No Peace, No Freedom

p>Max Weber must be smiling today, as his much-contested thesis on the Protestant Work Ethic is proved once again in the arguments of those who support a generalized American war against the Islamic world – as opposed to a careful, ongoing hunt for Al-Qaeda terrorists. In pointing to the political and economic backwardness of the countries we propose to conquer as justification for war, these writers buck the multicultural trend, suggesting that the cultures of Islamic countries are inferior, stunted by their religiosity – why else would they be so poor? – and in need of a “Reformation” and “Enlightenment.”

And there is something to what they say: Surely, the Moslems of Turkey are better off in most ways than those of Kuwait or Saudi Arabia, because the former enjoy a system which leaves religious practice to individual choice. But secularizing revolutions such as Turkey’s are inevitably homegrown: No outside army or puppet guerrilla movement imposed Kemal Atatürk’s regime on the dying Ottoman Empire. In fact, it emerged as part of a nationalist rebellion against Anglo-French plans to carve up Asia Minor among the winning Allies after World War I. (Some armchair warriors’ plans to carve up Iraq come to mind….)

While authoritarian in practice, Atatürk’s regime made enormous strides in modernizing Turkey and making space for prosperity and freedom, without injuring the religious culture of its citizens.

True, some fiercely illiberal regimes have been defeated and their nations converted to liberalism under occupation: Imperial Japan and National Socialist Germany, for instances. But each of those regimes was rooted in a relatively recent seizure of power by a faction that claimed, unjustly, to represent the nation’s ancient traditions. (In Modern Times, Paul Johnson demonstrates that the highly nationalist Shinto promoted by Japan’s militarists was in fact a 19th century creation, like German Völkisch movement.)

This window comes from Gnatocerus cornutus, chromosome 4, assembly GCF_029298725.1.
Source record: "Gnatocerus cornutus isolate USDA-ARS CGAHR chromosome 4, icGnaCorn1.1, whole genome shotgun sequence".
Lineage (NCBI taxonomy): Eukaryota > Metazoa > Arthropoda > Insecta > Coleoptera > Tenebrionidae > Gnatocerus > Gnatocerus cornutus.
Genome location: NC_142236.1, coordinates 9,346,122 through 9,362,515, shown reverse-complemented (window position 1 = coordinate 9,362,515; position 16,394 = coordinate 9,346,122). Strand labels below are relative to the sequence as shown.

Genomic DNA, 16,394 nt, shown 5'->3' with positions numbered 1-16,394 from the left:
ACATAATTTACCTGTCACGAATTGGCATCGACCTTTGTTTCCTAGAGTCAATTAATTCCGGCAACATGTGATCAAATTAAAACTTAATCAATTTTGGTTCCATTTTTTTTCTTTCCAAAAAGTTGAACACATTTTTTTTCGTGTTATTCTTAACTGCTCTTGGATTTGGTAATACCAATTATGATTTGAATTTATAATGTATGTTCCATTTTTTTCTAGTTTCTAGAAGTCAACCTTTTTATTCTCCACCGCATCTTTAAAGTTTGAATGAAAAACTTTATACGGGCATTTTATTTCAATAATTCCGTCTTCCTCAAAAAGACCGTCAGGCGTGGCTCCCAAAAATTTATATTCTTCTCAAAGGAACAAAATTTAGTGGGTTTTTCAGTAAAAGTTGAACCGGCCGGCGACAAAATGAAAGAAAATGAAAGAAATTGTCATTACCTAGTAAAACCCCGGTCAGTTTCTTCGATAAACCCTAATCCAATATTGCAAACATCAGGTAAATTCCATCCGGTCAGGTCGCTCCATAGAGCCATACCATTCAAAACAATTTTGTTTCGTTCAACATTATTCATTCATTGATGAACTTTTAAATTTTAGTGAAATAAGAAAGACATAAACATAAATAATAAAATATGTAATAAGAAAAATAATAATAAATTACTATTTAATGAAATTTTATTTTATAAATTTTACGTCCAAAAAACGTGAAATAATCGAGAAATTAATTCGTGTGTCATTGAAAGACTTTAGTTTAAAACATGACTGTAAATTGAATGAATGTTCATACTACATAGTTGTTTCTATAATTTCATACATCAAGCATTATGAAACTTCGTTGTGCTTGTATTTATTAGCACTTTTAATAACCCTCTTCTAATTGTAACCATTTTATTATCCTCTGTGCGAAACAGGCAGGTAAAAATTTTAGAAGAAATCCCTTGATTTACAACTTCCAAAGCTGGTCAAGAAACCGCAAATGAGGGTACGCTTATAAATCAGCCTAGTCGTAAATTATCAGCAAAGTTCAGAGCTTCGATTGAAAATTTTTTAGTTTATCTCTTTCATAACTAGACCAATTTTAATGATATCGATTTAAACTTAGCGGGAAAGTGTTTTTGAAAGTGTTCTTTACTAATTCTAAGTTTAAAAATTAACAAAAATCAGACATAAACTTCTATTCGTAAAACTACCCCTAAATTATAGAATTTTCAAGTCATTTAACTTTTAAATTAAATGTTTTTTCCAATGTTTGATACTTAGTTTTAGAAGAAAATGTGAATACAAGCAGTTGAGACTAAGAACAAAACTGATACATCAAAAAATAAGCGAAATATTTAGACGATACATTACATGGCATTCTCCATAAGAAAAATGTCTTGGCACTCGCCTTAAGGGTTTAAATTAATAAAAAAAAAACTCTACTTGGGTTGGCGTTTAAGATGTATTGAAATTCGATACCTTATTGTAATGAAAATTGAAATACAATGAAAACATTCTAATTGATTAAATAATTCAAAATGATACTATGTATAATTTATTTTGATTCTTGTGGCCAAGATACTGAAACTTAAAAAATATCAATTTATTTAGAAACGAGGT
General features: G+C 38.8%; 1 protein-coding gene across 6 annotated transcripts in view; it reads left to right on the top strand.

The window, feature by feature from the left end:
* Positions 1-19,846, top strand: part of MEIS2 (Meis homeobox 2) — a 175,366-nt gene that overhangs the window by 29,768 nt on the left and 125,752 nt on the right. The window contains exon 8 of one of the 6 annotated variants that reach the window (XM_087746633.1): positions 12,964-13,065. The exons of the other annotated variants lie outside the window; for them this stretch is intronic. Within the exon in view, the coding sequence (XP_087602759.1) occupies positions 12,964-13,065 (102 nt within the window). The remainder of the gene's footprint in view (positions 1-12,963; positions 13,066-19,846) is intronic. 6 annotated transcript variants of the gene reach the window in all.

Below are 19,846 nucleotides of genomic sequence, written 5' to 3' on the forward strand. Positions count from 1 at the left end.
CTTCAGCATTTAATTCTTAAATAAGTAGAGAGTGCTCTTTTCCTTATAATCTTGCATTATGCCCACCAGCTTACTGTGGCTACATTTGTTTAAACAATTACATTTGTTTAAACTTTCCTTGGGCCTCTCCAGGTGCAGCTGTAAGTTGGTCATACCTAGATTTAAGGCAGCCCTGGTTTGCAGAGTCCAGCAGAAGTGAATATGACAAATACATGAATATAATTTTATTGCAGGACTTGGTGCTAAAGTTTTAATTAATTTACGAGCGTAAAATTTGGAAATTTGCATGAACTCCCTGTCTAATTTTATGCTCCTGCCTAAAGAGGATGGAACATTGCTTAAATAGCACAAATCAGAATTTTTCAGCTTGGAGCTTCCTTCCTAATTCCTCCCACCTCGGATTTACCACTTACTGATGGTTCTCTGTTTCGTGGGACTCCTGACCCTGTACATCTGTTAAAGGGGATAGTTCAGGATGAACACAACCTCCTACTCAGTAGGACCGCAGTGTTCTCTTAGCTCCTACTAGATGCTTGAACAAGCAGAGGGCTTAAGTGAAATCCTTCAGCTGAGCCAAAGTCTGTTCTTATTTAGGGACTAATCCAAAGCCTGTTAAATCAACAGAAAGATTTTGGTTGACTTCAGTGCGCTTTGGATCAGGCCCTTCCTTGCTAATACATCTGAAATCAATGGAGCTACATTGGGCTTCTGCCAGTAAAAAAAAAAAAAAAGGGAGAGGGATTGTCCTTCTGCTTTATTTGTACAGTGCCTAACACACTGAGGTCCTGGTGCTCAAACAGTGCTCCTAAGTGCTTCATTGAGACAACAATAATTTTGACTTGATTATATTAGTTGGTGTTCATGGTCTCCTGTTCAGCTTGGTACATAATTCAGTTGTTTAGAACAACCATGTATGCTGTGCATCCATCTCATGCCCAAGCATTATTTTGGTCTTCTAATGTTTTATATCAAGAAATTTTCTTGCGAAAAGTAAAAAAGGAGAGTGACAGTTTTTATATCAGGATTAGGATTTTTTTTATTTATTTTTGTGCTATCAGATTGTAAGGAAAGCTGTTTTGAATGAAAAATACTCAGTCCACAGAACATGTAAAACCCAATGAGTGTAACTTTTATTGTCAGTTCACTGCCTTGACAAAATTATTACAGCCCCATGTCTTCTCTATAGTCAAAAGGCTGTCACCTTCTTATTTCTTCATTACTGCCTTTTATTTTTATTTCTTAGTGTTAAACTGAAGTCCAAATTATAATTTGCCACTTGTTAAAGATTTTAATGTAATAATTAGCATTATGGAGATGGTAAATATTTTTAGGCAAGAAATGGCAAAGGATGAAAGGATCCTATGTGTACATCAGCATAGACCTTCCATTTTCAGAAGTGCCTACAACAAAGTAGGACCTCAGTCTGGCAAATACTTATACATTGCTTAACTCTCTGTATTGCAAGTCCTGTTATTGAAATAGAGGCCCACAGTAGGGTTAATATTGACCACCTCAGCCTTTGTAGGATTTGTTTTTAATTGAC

Islam runs deeper and stronger, and as the Turkish case suggests, can only progress as a result of native developments that we cannot reliably predict nor promote. I can find no instance of an Islamic nation that has been successfully modernized and liberalized as a result of foreign conquest. If we mobilize our nation for open-ended struggle against the culture and religion of 1 billion Moslems, there is only one result we can safely expect: the decline of personal freedom and economic prosperity that always results when life is militarized. By extending the “Warfare State” indefinitely into the future, we will perversely be remaking our own society more in the image of those illiberal, impoverished regimes we so rightly detest.


This profound insight permeated the works of the free-market economist Wilhelm Röpke, a key architect of the postwar German economic “miracle.” Röpke found refuge in Istanbul after Nazi officials forced him into “early retirement” for having denounced Hitler’s new regime. (In fact, he’d been fighting the National Socialists for years, spending his modest professor’s salary to print anti-Nazi election leaflets, which he handed out at the polls himself, warning Germans not to return their country to “primeval darkness.”) He left Germany one step ahead of the Gestapo, and made his way to Istanbul.